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I just stumbled across Franke James visual essays of environmental issues:

I think they’re really captivating and a creative way of making social and environmental commentary. Something to think about for telling the story of my journey perhaps…

 For more on Franke James check out:


In a move as predictable as a victim falling prey to a villain in a slasher film, the Harper government has hacked apart the Environmental Review Process, tossing aside 50 years of environmental development and awareness as Suzuki points out:

Check out this CBC interview with David Suzuki:

Not only is the federal government reducing the number of departments and agencies that can do environmental reviews from 40 to just 3, it is dramatically shortening the review time to just 24 months.

So the Northern Gateway Review Process could conclude in May, a whole year and half earlier than initially scheduled.

It comes as no surprise as Harper is simply making good on his promise to China to approve the pipelines, “radicals” and “environmentalists” be damned. Apparently wanting clean air and water, sustainable land-based livelihoods, respect for the rule of law and First Nations territories and the ability to trust in our democratic institutions makes us “radicals.”

So a more precarious future awaits us. Meanwhile, Harper makes good on another promise he made: “You won’t recognize Canada when I get through with it.”


It’s been days and many musings since I last wrote. Lately, it feels like I’m being served up a huge buffet of tasks, with left overs that I just can’t seem to finish; blogging being one of the most lamentable. You’d think my hunger would’ve diminished by now, but I feel like taking action to find alternatives to the tar sands is feeding my soul. Here’s a bit of an update in case you haven’t heard the latest…   

For the past year and half, I have been following the tar sands developments with mounting concern. It began as a distant storm on the horizon of my consciousness that moved in quickly and grew to be a torrent of conviction. Conviction is when the mind and the heart agree upon the truth, and when there is a tsunami of conviction swirling in your gut it wants OUT real bad!! It simply became impossible for me NOT to do something, and that is when this blog was born. 

I began reading more about the impacts of an oil spill, not just on the land, but on our economy and communities. I started listening to TED talks, reporters and analysts all stating in nearly perfect unison that the tar sands are a disaster- literally the largest industrial complex in the world that is accelerating climate change, destroying the boreal forest and causing rising rates of cancer in neighbouring communities.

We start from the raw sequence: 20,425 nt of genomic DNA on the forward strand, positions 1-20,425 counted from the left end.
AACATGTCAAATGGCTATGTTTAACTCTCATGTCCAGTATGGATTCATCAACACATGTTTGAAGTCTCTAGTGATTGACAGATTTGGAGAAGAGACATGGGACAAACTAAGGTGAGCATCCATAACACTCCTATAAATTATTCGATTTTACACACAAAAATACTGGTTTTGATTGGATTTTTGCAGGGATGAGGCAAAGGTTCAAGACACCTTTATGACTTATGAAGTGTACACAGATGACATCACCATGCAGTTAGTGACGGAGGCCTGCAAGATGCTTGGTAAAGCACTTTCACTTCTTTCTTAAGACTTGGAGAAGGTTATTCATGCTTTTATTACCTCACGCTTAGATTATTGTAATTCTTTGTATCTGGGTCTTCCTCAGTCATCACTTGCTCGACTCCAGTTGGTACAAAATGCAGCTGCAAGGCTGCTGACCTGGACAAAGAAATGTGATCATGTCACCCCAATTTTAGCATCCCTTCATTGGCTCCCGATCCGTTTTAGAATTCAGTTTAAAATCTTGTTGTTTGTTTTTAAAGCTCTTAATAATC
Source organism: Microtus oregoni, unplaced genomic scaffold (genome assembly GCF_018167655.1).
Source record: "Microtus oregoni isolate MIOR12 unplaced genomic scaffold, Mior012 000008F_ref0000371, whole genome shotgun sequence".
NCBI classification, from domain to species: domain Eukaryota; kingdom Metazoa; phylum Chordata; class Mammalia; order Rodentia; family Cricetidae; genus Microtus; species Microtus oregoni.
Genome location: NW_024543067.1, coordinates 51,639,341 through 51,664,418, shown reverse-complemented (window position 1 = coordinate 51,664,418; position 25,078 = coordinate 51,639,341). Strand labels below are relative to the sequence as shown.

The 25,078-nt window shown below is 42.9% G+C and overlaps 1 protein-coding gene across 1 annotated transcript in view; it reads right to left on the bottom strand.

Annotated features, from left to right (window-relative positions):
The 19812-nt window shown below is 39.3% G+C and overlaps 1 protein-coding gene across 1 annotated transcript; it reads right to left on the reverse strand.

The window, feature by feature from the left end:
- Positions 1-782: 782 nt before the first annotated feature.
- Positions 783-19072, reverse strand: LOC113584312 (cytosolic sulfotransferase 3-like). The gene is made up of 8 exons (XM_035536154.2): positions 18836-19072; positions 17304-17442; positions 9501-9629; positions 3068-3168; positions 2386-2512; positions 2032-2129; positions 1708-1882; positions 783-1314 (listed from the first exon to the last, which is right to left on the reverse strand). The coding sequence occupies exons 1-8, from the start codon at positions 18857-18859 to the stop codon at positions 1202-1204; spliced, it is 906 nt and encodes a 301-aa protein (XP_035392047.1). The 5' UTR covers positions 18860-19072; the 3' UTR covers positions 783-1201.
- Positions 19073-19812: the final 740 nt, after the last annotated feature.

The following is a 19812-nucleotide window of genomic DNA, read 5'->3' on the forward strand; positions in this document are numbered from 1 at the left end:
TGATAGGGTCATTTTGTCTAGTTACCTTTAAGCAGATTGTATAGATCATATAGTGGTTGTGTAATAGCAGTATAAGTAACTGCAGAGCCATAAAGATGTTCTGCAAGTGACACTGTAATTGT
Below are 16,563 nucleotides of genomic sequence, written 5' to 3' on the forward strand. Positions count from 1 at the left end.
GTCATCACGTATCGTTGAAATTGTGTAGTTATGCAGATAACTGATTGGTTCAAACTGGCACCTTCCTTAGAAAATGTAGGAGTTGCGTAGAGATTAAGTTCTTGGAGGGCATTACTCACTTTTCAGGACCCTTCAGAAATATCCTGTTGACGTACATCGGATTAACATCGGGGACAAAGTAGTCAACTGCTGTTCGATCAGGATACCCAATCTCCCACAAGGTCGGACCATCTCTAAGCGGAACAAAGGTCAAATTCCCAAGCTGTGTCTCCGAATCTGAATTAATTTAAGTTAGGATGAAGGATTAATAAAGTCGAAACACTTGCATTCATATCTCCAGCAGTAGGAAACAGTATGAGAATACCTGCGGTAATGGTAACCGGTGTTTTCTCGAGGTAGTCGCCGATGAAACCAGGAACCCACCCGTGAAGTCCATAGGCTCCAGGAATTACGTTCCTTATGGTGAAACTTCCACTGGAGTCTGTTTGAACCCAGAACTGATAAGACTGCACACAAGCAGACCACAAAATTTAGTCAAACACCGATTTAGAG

It also became abundantly clear that our government has absolutely no intention of listening to the legitimate concerns being raised about the tar sands atrocity and pipeline projects like Enbridge’s Northern Gateway and the one that Kinder Morgan is quietly trying to expand. It became crystal clear that I needed to do more.  

Conversations with thoughtful and compassionate friends helped to reveal my path. I would run across BC this summer, connecting with others to find alternatives to the tar sands. The campaign is called Band Together BC.

Piping and shipping crude from the tar sands threatens so many of our values as British Columbians- clean air and water, pristine ecosystems, vast wilderness and recreational areas, traditional livelihoods, First Nations’ culture and beliefs, tourism and land-based industries, even our democratic process- that many people are taking a stand against building pipelines and allowing oil supertankers to enter the inside passage.

But there are those that work directly and indirectly in the oil and gas industry and are understandably protective of their jobs. There are others that may not know much about the issues and are confused by conflicting reports in the media and statements provided by government spokespeople.

Regardless of my personal standpoint against expanding the tar sands, I think it is critical to hear and share other perspectives with the world. The tar sands is a project that has huge ramifications for all Canadians, therefore it is a conversation to which we should ALL contribute.

So this summer, I will run through the communities located along highway 16 (communities that will perhaps be the most directly impacted by the Northern Gateway pipeline) to capture perspectives via film and social media that will hopefully foster a dialogue (on the ground and virtually) on how we can transition from mining the dirtiest oil in the world to building an economy based on clean renewable energy. It’s not going to happen overnight, but I believe it begins with dialogue. 

Canada currently lacks a national energy strategy. The dearth is being filled by a get rich quick scheme that is stealing our future and pawning it to China (and other eager markets). We need a plan that leads us towards a clean energy future- one in which all of us- including our kids-can prosper.  I believe we all need to be part of creating that plan, to make sure that it truly serves EVERYONE’S needs. 

Together we can and must find ways of creating jobs and revenue that don’t rely on the wholesale destruction of our land and communities. 
There is much to be done. Fortunately, there are many passionate, unstoppable people that are doing everything they can to raise awareness and engage people on the tar sands issue. It’s been an affirming, heart expanding experience to connect with total strangers on an issue that is one of the most critical of our time. Everywhere I go, I find my tribe. And while sometimes my heart aches at the dark prospects and the terrifying trajectory we humans have set ourselves upon, I am joyously inspired by the people I’ve met and keep meeting that are envisioning a bright future and taking action to realize that dream.